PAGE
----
SP: Right. Well the guitar was like a real lifesaver for me. You know I had a very rocky childhood and when I started playing guitar at 14. I was like ‘this is it, this is all I’m gonna do, period. I dropped out of school, and I just ate a bunch of psychedelic drugs and listened to music. My family was somewhat alarmed at my choices at that time, but I think it was a real way for me to escape the harsh realities of the time. So I had a great time cause music is amazing. You can really just go into this sort of other realm of existence and consciousness.

The early Ahleuchatistas music that I started in my early-mid twenties I was really still in this very agitated state of, like you’re saying - throwing everything at it, without any kind of sense of embodiment. I wasn’t really in my body playing. I was playing so tensely - crazy things! Things executed so sloppily, and agitated. Which might be what was appealing to some people about it. It was an honest state of expression that resulted from a more visceral place.

Trying to convey feelings without the advantages of being able to play in an effortless way and know what I was actually doing.

EG: It sounds like maybe you found a certain inner peace in your music.

SP: Right, so like therapy. You start to look at it, like ‘what were those conditions?’ You know it was interesting I came to this discussion in talk therapy. Where it was like ‘you were actually operating remotely’ - it was as though I was playing the guitar from a distance, like I was faraway. In the last 10 years I've really got into classical guitar a lot. That's kind of my main focus for the most part, at least that type of technique. Where you’re very interested in what is it to touch the instrument? What is it to produce a sound on the instrument with your fingers and just be in that moment?

EG: Okay with the classical music, have you also been teaching yourself that, or have you had anyone to help you on that path?

SP: I'm self-taught, but you know what there's a number of books and methods that I think are really interesting. The Natural Classical Guitar by Lee Ryan is one. And then Eduardo Fernandez’ book Technique, Mechanism, Learning. Or Aaron Shearer’s method, he’s a Winston Salem University of North Carolina School of The Arts professor for decades.

But these are just methods of very gradual technique accumulation, in this kind of very present kind of way, very goal-oriented. I had a daughter two years ago, and my practice time now is limited, and that's great, I love my daughter, and I love being a family man.

But I actually accomplish a great deal more in a lot less time. I used to have wide-open time; I’d practice for eight hours and get nothing done.  Now I have an hour and a half, two hours in the morning, and I get so much done cause I know how to organize my time. And I think to be able to grow you really need to work in smaller increments anyway.

EG: Something I notice with both your sets - solo and with Ahleuchatistas - such intense precision. But yet, there seems to be a lot that's improvised. Where does that come from, and how do you merge those two seemingly disparate approaches to the instrument? Did you have a “here’s Derek Bailey for the first time, mind blown,” did you have a moment like that?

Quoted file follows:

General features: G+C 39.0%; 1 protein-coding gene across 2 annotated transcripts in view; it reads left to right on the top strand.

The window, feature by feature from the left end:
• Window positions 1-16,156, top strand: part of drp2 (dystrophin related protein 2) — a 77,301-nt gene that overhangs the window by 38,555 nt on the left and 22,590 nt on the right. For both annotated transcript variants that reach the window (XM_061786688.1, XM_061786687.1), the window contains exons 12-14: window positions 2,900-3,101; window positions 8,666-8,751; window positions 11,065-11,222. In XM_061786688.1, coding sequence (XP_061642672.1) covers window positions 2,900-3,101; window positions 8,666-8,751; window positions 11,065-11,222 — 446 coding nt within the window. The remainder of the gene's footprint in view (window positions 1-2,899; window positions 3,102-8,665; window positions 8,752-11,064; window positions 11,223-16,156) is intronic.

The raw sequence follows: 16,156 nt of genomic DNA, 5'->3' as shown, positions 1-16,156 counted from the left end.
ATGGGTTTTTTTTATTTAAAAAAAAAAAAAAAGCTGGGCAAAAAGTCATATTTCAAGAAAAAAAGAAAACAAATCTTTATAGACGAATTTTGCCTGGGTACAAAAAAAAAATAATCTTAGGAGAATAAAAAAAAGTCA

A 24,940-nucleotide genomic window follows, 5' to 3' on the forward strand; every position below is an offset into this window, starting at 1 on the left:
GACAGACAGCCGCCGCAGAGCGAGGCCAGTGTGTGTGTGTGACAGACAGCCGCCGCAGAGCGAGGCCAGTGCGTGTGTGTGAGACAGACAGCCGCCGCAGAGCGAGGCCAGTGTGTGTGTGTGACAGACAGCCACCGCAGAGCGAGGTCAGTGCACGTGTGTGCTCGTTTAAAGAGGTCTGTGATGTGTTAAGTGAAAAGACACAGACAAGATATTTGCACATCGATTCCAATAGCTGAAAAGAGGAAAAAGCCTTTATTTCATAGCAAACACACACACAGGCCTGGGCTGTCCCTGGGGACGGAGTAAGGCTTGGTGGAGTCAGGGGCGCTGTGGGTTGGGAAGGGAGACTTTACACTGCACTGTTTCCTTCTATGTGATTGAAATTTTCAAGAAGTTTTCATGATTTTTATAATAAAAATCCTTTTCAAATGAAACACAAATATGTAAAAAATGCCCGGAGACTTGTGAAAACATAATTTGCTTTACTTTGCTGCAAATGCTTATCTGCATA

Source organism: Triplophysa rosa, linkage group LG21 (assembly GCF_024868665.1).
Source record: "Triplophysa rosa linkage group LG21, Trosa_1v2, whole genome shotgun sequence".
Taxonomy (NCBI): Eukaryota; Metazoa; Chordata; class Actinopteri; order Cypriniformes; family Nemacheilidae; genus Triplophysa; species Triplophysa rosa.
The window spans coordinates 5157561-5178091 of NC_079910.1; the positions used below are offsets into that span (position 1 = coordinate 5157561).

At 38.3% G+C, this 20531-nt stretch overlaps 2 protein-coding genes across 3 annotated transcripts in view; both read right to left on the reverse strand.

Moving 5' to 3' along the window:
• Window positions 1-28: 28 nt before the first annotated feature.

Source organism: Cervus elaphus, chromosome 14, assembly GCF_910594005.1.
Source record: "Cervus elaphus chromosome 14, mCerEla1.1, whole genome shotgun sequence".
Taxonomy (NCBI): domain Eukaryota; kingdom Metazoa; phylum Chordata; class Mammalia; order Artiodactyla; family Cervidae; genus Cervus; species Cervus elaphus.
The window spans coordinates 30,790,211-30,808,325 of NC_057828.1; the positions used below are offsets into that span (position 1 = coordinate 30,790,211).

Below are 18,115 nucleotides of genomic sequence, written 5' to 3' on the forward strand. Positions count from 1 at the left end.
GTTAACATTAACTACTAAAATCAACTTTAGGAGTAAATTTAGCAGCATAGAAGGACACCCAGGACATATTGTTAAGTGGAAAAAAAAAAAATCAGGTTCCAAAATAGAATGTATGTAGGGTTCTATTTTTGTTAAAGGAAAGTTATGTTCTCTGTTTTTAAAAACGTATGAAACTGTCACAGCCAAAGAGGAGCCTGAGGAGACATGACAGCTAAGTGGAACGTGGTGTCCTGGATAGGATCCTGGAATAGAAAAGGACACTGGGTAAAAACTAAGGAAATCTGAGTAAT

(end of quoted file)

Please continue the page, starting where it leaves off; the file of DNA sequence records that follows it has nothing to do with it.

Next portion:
SP: I think I've always improvised. I think because I was self-taught that creativity came first and spontaneous composition came first because I didn’t know what I was doing. Now I can tell you if I look back at some songs, like okay that’s a sus (suspended) chord, I can analyze it. But it was really an issue of having creativity first, having that as the emphasis. So I think that helped me to have a voice on the instrument. People have asked me “how do you avoid cliche, or how do you find your own voice,” because it's difficult. I think it's cause that was the first thing, it had primacy. Even in the classical guitar tradition there's certain educators that emphasize this.

Don't wait to insert your creativity into the work that you're doing. I teach a number of guitar students, 25 students or more and some of them for years it now. And there's a lot of song learning or lick learning or things that you learn from other musicians, and I think it's great. You're doing a master study right? You're just like a painter would do a master's study of a Rembrandt or something. But I think you have to really develop your own voice at the outset. Even if you're learning, you're never going to sound like Jimmy Page, I don't care how hard you try, you will never be that person. We need to have an emphasis on your own voice from the beginning, and combine it with all these other things. You can study those things, but they have to become a part of who you are.

For me it took a really long time to get to where I can kind of blend all my interests, because I have so many interests musically, and I’m talking decades. I’ve been playing for 25 years now. Within the last couple years I think I’ve come to place where there's a certain seamlessness about throwing those things together without trying. Do you know what I mean? All the interests - I like classical guitar, I like Brazilian music, I like noise music and punk rock and jazz. But I'm not genre hopping either. I’m not trying to do a post-modern thing where I'm going to jump from one style to another.

Eddie Garcia plays guitar and all the pedals as 1970s Film Stock. You can also hear him reporting on NPR affiliate 88.5 WFDD in Winston-Salem, NC. In the wee hours he runs Pedal Fuzz, which is a proud recipient of a grant from the Arts Enterprise Lab / Kenan Institute For The Arts. 

Look for Part Two of Shane Parish's Pedal Fuzz Interview in the coming weeks!